Yet another red flag are doctors that handle an excessive patient visits per hour. Face to face doctor visits are still a sham if the doctor is in the exam room for just a few seconds.
Another red flag are paid “patient recruiters.” These folks are paid to pick up patients or prescriptions and get them filled. Sometimes the recruiters are paid to recruit patients in homeless shelters or get they paid by taking a portion of the patient’s drugs when the prescriptions are filled. Either way, that conduct is illegal.
A final red flag are the many pill mills that charge for medically unnecessary lab tests or even charge for patients that don’t exist.
In 2016, Dr. Awada was sentenced to 7 years in prison. What makes his case noteworthy is that it began with a whistleblower. In his case, a former receptionist who was tired of seeing tens of thousands of doses of narcotics being written to patients who didn’t need them. Some were written to patients who had already died.
In January 2019, Dr. Jayam Iyer of Clearwater, Florida was sentenced to 6 months in prison for writing opioid prescriptions without actually seeing her patients. In addition to the jail sentence, she also lost her medical license and wont be eligible to write prescriptions until she is almost 90!
Like so many other pill mills, prosecutors say that Dr. Iyer was creating false patient records to justify the prescriptions.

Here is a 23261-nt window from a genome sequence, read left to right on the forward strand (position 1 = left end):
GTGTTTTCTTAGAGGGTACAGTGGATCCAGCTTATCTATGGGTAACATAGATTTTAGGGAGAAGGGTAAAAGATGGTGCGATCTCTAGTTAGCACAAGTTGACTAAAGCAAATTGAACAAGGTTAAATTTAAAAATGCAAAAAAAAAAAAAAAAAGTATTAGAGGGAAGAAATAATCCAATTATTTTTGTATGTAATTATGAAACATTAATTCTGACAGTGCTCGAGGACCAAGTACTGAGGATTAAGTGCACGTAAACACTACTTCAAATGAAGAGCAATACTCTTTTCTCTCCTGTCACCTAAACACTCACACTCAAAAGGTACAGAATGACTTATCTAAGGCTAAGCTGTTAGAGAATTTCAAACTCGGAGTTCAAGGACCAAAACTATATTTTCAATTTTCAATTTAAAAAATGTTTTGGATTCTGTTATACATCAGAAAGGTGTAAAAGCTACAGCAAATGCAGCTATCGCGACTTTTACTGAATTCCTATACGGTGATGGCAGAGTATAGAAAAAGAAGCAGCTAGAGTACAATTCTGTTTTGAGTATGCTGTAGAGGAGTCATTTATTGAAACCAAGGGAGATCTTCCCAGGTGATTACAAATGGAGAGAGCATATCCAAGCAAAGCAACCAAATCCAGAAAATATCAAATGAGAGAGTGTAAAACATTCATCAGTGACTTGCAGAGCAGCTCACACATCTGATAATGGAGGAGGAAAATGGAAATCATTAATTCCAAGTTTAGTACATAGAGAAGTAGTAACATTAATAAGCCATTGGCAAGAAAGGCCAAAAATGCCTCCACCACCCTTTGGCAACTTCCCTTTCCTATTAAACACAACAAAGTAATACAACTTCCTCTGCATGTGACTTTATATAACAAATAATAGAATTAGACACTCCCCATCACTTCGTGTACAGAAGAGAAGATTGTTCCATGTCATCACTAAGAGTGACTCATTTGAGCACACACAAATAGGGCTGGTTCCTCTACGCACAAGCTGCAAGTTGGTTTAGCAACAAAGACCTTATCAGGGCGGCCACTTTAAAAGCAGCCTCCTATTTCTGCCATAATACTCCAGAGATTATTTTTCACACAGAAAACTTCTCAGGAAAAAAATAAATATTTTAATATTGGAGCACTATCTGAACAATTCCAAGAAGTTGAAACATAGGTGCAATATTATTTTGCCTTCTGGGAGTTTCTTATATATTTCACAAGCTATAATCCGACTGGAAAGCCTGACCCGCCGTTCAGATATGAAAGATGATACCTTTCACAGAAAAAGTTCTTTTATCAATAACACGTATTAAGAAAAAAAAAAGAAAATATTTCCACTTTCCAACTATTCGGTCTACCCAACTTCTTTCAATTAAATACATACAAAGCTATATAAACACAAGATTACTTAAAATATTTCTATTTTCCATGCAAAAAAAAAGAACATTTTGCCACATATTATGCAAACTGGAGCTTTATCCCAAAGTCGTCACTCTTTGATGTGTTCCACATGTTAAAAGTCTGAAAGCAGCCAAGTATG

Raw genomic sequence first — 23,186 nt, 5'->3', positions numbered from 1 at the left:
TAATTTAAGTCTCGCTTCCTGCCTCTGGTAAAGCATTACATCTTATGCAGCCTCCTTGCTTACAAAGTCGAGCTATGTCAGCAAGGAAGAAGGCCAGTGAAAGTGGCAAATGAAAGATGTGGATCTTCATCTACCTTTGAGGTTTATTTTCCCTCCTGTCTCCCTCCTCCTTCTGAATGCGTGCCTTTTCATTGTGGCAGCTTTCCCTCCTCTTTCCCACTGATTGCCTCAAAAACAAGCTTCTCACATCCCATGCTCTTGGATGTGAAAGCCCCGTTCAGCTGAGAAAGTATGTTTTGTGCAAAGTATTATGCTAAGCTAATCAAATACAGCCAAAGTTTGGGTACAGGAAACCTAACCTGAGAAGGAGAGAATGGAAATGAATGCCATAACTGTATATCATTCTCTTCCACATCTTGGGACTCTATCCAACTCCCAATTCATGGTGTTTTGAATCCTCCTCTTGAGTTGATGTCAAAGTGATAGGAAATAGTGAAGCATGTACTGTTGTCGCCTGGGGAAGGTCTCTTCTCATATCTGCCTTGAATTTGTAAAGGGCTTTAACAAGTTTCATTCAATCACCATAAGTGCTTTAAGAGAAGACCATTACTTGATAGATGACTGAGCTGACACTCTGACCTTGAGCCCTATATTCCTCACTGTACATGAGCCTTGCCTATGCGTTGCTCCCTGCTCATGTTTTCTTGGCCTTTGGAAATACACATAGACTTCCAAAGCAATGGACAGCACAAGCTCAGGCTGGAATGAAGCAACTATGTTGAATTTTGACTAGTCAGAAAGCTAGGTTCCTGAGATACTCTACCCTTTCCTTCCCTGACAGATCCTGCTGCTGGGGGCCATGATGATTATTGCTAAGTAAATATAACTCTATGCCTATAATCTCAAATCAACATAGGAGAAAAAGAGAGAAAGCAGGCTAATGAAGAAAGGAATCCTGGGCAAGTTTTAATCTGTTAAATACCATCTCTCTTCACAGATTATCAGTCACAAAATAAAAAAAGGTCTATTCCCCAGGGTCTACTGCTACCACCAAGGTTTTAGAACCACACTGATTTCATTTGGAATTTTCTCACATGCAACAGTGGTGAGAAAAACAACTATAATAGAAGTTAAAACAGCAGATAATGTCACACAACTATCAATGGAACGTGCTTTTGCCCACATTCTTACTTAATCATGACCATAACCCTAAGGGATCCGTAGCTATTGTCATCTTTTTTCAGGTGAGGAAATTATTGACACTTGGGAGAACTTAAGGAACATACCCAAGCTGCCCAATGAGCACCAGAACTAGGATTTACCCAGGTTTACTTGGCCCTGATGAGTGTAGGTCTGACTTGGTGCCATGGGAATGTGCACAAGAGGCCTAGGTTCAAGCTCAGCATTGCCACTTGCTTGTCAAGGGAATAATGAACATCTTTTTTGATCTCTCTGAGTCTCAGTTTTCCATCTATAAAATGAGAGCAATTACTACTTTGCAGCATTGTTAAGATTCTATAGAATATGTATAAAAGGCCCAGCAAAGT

If you have information about illegal pill mills or any other healthcare fraud, call us. All inquiries are protected by the attorney – client privilege and kept confidential. We can help you evaluate whether or not you have a case.
Worried that you may have some liability because you acted as a patient recruiter or worker in one of these clinics? We can confidentially approach prosecutors before any case is filed. In our experience, the government is much more interested in the doctors than those that had a small role and later decided to come clean.
For more information, contact attorney Brian Mahany at or by telephone at (414) 704-6731 (direct).
MahanyLaw – America’s Whistleblower Lawyers
Appendix: The Controlled Substances Act (21 USC sec. 801) lists all drugs which are considered “scheduled” or potentially a drug that can be abused.
Schedule I drugs have a high potential for abuse and no currently accepted medical use. These cannot be dispensed or prescribed by anyone. Common examples include heroin, LSD, marijuana (cannabis), peyote, methaqualone, and MDMA (“ecstasy”).
Drugs on Schedules II through IV have acceptable medical uses.
Schedule II drugs have a high potential for abuse but do have legitimate medical uses. In the opioid category, these include morphine, oxycodeone, hydromorphone methadone, meperidine, oxycodone (OxyContin®), and fentanyl.
Schedule III opioids have a moderate potential for abuse and addiction. Drugs in this category include low doses of hydrocodone and codeine.
Schedule IV opioids have a low potential for abuse. An example is propoxyphene (Darvocet).
Schedule V — Substances in this schedule have a low potential for abuse and consist primarily of drugs with very small quantities of opioids or opioids that can’t pass through the brain barrier. Cough medicines are common examples.